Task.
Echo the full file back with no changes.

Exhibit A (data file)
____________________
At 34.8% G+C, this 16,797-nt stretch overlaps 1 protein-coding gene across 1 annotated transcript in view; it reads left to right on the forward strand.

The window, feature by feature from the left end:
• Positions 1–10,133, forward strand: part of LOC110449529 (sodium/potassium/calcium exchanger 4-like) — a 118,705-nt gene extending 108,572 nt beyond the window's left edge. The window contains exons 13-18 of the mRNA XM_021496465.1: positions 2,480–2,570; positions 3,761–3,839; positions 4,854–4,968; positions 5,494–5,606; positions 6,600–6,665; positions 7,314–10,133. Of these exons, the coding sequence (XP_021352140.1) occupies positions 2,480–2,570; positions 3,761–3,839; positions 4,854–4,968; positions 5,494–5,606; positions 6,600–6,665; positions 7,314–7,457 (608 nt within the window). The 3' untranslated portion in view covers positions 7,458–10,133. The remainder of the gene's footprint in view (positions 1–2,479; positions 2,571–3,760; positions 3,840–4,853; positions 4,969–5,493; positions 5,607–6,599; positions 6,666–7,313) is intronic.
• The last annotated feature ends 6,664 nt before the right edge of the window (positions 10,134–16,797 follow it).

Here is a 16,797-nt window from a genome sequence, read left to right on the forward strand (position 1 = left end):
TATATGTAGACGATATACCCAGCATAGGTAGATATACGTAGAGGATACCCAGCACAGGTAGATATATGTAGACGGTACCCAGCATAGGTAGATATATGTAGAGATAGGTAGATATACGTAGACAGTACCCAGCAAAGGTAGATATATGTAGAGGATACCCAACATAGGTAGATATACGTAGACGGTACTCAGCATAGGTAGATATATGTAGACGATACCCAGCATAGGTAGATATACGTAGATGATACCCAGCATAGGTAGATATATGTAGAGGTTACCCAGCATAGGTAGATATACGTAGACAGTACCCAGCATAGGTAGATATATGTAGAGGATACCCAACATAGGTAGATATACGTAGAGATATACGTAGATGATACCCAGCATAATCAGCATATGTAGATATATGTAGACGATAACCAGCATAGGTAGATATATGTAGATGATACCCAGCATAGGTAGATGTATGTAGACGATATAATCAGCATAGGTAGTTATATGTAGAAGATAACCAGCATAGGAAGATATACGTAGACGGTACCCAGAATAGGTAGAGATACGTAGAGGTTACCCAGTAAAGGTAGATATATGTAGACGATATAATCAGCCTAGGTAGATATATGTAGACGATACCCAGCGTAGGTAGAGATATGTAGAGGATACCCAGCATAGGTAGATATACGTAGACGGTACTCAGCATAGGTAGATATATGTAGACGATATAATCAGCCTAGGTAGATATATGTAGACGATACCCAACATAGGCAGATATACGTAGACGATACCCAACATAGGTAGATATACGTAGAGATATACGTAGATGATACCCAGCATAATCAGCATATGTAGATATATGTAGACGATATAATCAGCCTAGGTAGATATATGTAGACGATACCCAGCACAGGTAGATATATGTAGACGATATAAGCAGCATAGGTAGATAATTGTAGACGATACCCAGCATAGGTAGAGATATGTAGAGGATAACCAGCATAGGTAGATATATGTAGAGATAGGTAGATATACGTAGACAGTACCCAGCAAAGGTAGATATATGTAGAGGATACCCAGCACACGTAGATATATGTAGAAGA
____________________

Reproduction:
At 34.8% G+C, this 16,797-nt stretch overlaps 1 protein-coding gene across 1 annotated transcript in view; it reads left to right on the forward strand.

The window, feature by feature from the left end:
• Positions 1–10,133, forward strand: part of LOC110449529 (sodium/potassium/calcium exchanger 4-like) — a 118,705-nt gene extending 108,572 nt beyond the window's left edge. The window contains exons 13-18 of the mRNA XM_021496465.1: positions 2,480–2,570; positions 3,761–3,839; positions 4,854–4,968; positions 5,494–5,606; positions 6,600–6,665; positions 7,314–10,133. Of these exons, the coding sequence (XP_021352140.1) occupies positions 2,480–2,570; positions 3,761–3,839; positions 4,854–4,968; positions 5,494–5,606; positions 6,600–6,665; positions 7,314–7,457 (608 nt within the window). The 3' untranslated portion in view covers positions 7,458–10,133. The remainder of the gene's footprint in view (positions 1–2,479; positions 2,571–3,760; positions 3,840–4,853; positions 4,969–5,493; positions 5,607–6,599; positions 6,666–7,313) is intronic.
• The last annotated feature ends 6,664 nt before the right edge of the window (positions 10,134–16,797 follow it).

Here is a 16,797-nt window from a genome sequence, read left to right on the forward strand (position 1 = left end):
TATATGTAGACGATATACCCAGCATAGGTAGATATACGTAGAGGATACCCAGCACAGGTAGATATATGTAGACGGTACCCAGCATAGGTAGATATATGTAGAGATAGGTAGATATACGTAGACAGTACCCAGCAAAGGTAGATATATGTAGAGGATACCCAACATAGGTAGATATACGTAGACGGTACTCAGCATAGGTAGATATATGTAGACGATACCCAGCATAGGTAGATATACGTAGATGATACCCAGCATAGGTAGATATATGTAGAGGTTACCCAGCATAGGTAGATATACGTAGACAGTACCCAGCATAGGTAGATATATGTAGAGGATACCCAACATAGGTAGATATACGTAGAGATATACGTAGATGATACCCAGCATAATCAGCATATGTAGATATATGTAGACGATAACCAGCATAGGTAGATATATGTAGATGATACCCAGCATAGGTAGATGTATGTAGACGATATAATCAGCATAGGTAGTTATATGTAGAAGATAACCAGCATAGGAAGATATACGTAGACGGTACCCAGAATAGGTAGAGATACGTAGAGGTTACCCAGTAAAGGTAGATATATGTAGACGATATAATCAGCCTAGGTAGATATATGTAGACGATACCCAGCGTAGGTAGAGATATGTAGAGGATACCCAGCATAGGTAGATATACGTAGACGGTACTCAGCATAGGTAGATATATGTAGACGATATAATCAGCCTAGGTAGATATATGTAGACGATACCCAACATAGGCAGATATACGTAGACGATACCCAACATAGGTAGATATACGTAGAGATATACGTAGATGATACCCAGCATAATCAGCATATGTAGATATATGTAGACGATATAATCAGCCTAGGTAGATATATGTAGACGATACCCAGCACAGGTAGATATATGTAGACGATATAAGCAGCATAGGTAGATAATTGTAGACGATACCCAGCATAGGTAGAGATATGTAGAGGATAACCAGCATAGGTAGATATATGTAGAGATAGGTAGATATACGTAGACAGTACCCAGCAAAGGTAGATATATGTAGAGGATACCCAGCACACGTAGATATATGTAGAAGA